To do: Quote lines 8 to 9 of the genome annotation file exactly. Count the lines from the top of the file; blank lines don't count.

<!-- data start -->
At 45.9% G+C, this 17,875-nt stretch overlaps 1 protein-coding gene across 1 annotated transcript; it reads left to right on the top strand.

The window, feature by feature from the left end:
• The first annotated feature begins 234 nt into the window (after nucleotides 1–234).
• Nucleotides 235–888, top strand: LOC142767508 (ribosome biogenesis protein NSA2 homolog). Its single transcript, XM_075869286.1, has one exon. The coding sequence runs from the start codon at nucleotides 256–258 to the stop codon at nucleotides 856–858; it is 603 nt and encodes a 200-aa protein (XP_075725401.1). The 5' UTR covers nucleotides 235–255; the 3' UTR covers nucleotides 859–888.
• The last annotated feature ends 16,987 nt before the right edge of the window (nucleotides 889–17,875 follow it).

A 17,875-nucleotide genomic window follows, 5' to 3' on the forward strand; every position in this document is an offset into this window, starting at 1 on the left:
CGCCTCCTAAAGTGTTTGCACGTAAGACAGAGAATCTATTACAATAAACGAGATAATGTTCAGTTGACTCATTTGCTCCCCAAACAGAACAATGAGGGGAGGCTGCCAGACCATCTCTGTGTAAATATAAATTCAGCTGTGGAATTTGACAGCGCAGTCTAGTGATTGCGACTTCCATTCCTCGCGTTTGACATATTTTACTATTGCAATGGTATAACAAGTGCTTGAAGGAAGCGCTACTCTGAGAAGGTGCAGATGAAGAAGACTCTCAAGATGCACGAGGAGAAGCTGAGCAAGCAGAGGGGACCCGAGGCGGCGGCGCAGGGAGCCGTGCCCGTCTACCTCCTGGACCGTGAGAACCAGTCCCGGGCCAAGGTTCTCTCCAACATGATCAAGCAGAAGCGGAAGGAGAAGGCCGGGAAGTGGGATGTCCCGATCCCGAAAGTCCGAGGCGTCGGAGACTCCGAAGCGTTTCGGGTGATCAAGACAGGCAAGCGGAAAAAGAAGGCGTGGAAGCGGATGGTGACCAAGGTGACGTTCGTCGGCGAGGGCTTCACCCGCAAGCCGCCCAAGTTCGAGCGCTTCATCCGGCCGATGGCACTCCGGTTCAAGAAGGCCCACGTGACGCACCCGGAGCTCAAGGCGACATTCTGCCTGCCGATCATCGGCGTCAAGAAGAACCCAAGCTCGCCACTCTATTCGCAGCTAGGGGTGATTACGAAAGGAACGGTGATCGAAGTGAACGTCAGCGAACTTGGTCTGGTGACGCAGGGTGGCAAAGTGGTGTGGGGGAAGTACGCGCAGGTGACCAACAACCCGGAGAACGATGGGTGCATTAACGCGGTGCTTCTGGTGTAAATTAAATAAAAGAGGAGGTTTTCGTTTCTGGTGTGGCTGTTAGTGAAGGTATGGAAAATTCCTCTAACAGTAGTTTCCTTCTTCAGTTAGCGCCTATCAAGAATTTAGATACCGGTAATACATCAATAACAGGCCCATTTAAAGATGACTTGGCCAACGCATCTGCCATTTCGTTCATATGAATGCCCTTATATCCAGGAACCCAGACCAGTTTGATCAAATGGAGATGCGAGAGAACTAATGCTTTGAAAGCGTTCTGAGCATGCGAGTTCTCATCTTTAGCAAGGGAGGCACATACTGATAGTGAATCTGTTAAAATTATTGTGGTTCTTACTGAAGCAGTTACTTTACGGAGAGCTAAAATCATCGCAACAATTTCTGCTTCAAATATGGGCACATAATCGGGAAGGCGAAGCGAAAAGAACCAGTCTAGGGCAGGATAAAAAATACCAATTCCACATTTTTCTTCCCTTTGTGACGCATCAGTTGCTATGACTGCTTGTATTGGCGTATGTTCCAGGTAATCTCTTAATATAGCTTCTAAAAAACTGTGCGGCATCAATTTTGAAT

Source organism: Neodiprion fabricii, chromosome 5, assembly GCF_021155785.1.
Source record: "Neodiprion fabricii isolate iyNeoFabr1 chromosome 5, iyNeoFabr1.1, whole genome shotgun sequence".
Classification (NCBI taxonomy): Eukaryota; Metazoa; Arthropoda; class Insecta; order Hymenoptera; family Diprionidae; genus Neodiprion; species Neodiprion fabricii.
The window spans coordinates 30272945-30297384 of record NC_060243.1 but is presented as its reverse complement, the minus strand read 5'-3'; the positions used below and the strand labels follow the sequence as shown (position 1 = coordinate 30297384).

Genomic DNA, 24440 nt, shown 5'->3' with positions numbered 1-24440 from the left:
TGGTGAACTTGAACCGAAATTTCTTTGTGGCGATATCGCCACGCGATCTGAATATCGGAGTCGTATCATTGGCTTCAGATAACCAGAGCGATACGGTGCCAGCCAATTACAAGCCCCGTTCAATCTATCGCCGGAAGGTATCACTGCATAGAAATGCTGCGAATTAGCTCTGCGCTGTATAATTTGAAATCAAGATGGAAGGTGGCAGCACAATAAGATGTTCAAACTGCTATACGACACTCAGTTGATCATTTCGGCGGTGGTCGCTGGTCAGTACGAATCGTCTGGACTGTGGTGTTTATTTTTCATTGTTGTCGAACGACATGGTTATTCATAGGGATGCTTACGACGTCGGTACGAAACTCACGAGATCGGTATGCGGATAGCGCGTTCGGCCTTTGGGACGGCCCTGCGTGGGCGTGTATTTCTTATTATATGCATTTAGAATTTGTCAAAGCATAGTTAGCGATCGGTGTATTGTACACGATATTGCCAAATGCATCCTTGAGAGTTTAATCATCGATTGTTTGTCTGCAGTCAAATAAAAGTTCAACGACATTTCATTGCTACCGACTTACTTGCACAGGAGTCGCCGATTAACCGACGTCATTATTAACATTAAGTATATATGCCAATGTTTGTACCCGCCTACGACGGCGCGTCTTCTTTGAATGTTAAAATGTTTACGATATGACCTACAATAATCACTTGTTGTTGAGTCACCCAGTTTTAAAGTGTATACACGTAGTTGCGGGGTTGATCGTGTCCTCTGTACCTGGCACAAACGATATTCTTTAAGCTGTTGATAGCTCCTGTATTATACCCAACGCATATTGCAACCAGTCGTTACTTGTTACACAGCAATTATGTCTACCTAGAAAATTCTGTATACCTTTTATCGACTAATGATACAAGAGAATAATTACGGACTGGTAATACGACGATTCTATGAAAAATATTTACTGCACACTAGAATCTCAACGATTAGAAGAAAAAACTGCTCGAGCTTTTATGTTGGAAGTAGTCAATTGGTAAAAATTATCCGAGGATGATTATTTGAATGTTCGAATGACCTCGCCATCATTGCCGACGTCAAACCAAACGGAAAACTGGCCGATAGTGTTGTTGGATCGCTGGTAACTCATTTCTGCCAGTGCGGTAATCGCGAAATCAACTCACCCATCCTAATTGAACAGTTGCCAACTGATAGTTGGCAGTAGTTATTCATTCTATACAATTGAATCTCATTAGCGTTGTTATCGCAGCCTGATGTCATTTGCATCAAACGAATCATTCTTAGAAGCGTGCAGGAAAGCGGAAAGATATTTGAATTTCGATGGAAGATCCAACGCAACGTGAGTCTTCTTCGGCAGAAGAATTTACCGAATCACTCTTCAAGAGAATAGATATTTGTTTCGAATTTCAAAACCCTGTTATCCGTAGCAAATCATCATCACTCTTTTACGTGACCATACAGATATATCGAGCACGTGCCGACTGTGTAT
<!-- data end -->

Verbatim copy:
Source organism: Neodiprion fabricii, chromosome 5, assembly GCF_021155785.1.
Source record: "Neodiprion fabricii isolate iyNeoFabr1 chromosome 5, iyNeoFabr1.1, whole genome shotgun sequence".